Specializing In A Quick
Release From All Jails
FREE BAIL CONSULTATIONS
Please feel free to call us at: 813-231-2663
Tampa Bail Bonds FAQ
After the booking process is completed, the Arrestee Will typically be given one of several options for release. If the bail option includes a financial guarantee component,either in cash,bond,etc.. I.T. Bail Bond can be of assistance to you.
The costs associated with Bail Bonds are mandated by the State. In the state of Florida, the premium cost of the Bail amount set by the court for each charge is either: 10% – if the bail amount is more than $1000 or $100 per charge – if the amount is less than $1000 The prevailing cost is the greater of the two. Note: Licensed Bail Bond Agents are strictly prohibited from charging more or less, than the amounts described above.
Once you begin the bail process, it typically takes around 2-3 hours before the inmate is released. Of course, this is an estimated timeframe and will depend upon circumstances at the jail.
Tampa Bail Bonds — A bail bondsman will need the following information:
- Standard Personal info (name, address) with valid identification card
- Social Security number
- Proof of Employment
- For larger bonds, collateral may be necessary. We accept most items of value. Most people offer car titles or house deeds.
Ultimately, this information is necessary as you will be responsible for the total cost of the bond if the person fails to appear in court.
Bail by Phone is an easy way to ensure timely bail for your loved one or friend. For bail by phone, you will either need a fax machine (or access to one) OR email and a scanner (or access to one).
We send you the indemnity agreement which you either fax/scan and email back to us. You will also fax/scan and email copies of your identification, proof of employment, and/or collateral information. Once we receive the information, we then call you and take your credit card information over the phone. It’s that Simple!
This process is a contractual undertaking, which involves a bail bondsperson, an indemnitor, and the court. The courts tend to favor this form of release, because it guarantees that if the defendant fails to appear in court, someone (the bail agent) will make an immediate effort to find the defendant, apprehend him or her, and bring him or her back to the court of proper jurisdiction. By involving family and friends of the defendant, a bail bondsperson and the courts are reasonably assured of the defendant’s appearance.
Cash bail means that the person who is trying to obtain the release of the defendant must deliver the full amount of bail in cash to the jail facility where the defendant is being detained.
Property bonds involve the placing of local real estate (homes only, no raw land or out-of-state homes) with the courts as security for the release of a defendant. This process typically takes 1 to 2 weeks, because it requires a judge’s approval, a property appraisal, a comparable sales comparison, and the clerk’s acceptance. However, most states do not accept property bonds.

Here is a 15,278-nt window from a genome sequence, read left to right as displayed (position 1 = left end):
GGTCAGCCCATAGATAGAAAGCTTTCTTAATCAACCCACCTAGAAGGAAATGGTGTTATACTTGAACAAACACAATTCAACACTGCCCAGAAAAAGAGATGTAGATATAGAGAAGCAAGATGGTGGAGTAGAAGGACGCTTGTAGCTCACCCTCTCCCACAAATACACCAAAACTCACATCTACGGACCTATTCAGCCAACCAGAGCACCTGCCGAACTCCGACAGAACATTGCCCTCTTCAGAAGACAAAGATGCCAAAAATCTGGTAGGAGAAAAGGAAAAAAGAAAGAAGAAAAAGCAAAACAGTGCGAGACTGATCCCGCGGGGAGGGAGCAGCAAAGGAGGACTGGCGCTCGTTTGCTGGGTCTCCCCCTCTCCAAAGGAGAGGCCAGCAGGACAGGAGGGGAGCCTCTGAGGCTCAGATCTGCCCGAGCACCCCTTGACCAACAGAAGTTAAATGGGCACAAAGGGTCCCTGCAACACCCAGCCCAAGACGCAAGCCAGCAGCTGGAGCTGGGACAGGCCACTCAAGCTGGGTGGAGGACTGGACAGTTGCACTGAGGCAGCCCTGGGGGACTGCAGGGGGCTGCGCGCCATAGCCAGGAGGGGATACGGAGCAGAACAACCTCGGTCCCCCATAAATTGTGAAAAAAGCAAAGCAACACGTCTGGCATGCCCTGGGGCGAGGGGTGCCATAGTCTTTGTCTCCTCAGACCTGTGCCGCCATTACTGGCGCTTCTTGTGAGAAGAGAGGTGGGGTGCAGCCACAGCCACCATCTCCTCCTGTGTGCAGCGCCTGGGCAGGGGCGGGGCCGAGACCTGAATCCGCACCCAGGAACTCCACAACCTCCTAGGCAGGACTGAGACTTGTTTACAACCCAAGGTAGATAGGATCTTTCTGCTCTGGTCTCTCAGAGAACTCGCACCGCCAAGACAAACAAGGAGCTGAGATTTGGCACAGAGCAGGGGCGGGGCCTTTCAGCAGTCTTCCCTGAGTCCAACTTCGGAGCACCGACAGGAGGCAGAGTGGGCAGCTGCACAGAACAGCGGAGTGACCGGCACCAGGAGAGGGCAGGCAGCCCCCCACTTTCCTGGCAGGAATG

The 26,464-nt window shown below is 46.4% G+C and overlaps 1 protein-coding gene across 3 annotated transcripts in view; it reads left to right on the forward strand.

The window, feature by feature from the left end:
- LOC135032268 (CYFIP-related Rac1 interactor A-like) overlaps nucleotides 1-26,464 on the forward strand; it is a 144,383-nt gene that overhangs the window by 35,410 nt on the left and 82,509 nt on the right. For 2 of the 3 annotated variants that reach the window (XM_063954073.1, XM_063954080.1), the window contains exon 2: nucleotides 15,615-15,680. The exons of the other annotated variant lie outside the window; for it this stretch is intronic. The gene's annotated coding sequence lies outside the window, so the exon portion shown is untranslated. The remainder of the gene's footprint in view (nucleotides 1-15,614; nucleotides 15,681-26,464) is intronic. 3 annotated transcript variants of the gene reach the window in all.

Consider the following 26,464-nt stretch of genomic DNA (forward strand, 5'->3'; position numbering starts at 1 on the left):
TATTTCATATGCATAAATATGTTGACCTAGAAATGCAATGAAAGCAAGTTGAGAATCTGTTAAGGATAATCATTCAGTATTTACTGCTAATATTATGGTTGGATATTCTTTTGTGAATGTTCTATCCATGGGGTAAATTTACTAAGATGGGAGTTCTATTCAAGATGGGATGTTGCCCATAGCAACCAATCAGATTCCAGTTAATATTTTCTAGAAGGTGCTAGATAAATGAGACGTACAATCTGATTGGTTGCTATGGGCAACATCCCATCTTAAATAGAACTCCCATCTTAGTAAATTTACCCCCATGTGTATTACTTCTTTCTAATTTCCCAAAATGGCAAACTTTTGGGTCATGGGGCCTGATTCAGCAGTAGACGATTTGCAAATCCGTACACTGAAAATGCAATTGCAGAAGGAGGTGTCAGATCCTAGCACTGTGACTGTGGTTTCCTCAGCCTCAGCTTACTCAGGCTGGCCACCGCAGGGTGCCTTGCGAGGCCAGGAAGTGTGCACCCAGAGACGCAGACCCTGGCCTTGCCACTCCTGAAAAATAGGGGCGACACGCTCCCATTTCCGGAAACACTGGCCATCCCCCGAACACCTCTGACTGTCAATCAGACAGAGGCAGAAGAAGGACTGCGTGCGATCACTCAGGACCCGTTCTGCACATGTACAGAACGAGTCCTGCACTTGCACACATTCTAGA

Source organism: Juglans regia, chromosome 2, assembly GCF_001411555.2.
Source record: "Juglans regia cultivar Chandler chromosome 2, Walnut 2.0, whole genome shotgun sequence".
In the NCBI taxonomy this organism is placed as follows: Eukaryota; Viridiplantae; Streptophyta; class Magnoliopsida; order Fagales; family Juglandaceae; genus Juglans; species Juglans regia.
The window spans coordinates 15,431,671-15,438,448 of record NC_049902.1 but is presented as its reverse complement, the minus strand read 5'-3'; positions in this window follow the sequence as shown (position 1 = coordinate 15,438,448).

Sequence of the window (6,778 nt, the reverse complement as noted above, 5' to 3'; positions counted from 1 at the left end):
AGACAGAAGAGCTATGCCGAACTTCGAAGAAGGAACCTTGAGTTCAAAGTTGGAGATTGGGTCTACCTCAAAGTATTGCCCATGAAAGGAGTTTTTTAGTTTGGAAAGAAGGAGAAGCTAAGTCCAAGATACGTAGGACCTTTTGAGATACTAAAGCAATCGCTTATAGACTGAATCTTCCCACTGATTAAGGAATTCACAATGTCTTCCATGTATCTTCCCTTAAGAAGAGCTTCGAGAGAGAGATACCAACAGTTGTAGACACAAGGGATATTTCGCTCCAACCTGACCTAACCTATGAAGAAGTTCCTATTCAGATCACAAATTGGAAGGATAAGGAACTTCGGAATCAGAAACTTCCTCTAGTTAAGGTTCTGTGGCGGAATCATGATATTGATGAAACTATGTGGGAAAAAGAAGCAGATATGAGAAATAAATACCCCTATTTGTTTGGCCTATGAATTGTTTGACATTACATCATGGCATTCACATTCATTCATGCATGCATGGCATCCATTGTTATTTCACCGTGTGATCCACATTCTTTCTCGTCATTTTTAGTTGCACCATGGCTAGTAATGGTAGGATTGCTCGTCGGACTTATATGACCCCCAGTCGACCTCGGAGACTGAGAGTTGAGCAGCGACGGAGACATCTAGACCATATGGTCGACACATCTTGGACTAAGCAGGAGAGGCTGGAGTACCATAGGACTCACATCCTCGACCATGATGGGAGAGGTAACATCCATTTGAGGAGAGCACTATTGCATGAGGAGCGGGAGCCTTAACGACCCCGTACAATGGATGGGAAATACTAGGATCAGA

Release on One’s Own Recognizance is another method of release. It is given to defendants who have been in the community for many years, have solid jobs, strong family and community ties, and present little or no risk of flight. This release program is usually administered by a county agency or through a local law enforcement agency. A criminal history background check is performed, and a recommendation is given to the court based on those findings. This form of release is common only for first-time offenders and non-violent offenses. Since there is no financial or other security placed with the court to insure the defendant’s return to court, there is little incentive for them to appear.
ELMO stands for Electronic Monitor, and it is usually a condition of release in addition to a regular bail bond. The ELMO program is administered either by the local Pre-trial Services Agency or the local law enforcement agency. This device is usually in the form of an ankle bracelet. It sets off an alarm if a person strays too far from its base located within the defendant’s home.
Posting of a bail bond. This process involves a contractual undertaking guaranteed by a bail agent and the individual posting bail. The bail agent guarantees to the court that the defendant will appear in court each and every time the judge requires them to. For this service, the defendant is charged a percentage of the bail amount. Before being released the defendant or a relative or friend of the defendant, typically contacts a bail agent to arrange for the posting of bail. Prior to the posting of a bail bond, the defendant or a co-signer must guarantee that they will pay the full amount of bail if the defendant does not appear in court. Typically, a family member or a close friend of the defendant will post bail and cosign. Collateral is not always required for a person to be bailed from jail. Often a person can be bailed from jail on the signature of a friend or family member. Cosigners typically need to be working and either own or rent a home in the same area for some time. After an agreement is reached, the bail agent posts a bond for the amount of the bail, to guarantee the defendant’s return to court. If the defendant “skips”, the cosigner is immediately responsible for the full amount of the bail. If the defendant is located and arrested by the bail agent the cosigner is responsible for all expenses the bail agent incurs while looking for the defendant, apprehending and transportation.